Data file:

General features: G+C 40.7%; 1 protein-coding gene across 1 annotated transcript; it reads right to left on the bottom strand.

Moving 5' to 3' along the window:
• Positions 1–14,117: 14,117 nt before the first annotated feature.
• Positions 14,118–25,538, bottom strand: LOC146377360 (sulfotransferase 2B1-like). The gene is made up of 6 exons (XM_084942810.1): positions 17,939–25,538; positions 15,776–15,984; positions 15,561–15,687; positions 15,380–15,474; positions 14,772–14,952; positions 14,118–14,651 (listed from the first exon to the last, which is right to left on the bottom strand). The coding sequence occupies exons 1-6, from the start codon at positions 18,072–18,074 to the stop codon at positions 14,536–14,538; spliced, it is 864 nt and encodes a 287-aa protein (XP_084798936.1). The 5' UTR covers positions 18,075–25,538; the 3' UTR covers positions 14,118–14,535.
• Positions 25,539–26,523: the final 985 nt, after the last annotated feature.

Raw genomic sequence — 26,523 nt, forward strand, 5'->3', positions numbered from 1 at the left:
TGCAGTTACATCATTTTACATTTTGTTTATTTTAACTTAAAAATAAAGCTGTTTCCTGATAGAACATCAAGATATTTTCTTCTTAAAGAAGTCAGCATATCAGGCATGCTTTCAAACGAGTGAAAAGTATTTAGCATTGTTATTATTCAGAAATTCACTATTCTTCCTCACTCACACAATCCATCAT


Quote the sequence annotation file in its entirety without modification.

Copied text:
General features: G+C 40.7%; 1 protein-coding gene across 1 annotated transcript; it reads right to left on the bottom strand.

Moving 5' to 3' along the window:
• Positions 1–14,117: 14,117 nt before the first annotated feature.
• Positions 14,118–25,538, bottom strand: LOC146377360 (sulfotransferase 2B1-like). The gene is made up of 6 exons (XM_084942810.1): positions 17,939–25,538; positions 15,776–15,984; positions 15,561–15,687; positions 15,380–15,474; positions 14,772–14,952; positions 14,118–14,651 (listed from the first exon to the last, which is right to left on the bottom strand). The coding sequence occupies exons 1-6, from the start codon at positions 18,072–18,074 to the stop codon at positions 14,536–14,538; spliced, it is 864 nt and encodes a 287-aa protein (XP_084798936.1). The 5' UTR covers positions 18,075–25,538; the 3' UTR covers positions 14,118–14,535.
• Positions 25,539–26,523: the final 985 nt, after the last annotated feature.

Raw genomic sequence — 26,523 nt, forward strand, 5'->3', positions numbered from 1 at the left:
TGCAGTTACATCATTTTACATTTTGTTTATTTTAACTTAAAAATAAAGCTGTTTCCTGATAGAACATCAAGATATTTTCTTCTTAAAGAAGTCAGCATATCAGGCATGCTTTCAAACGAGTGAAAAGTATTTAGCATTGTTATTATTCAGAAATTCACTATTCTTCCTCACTCACACAATCCATCAT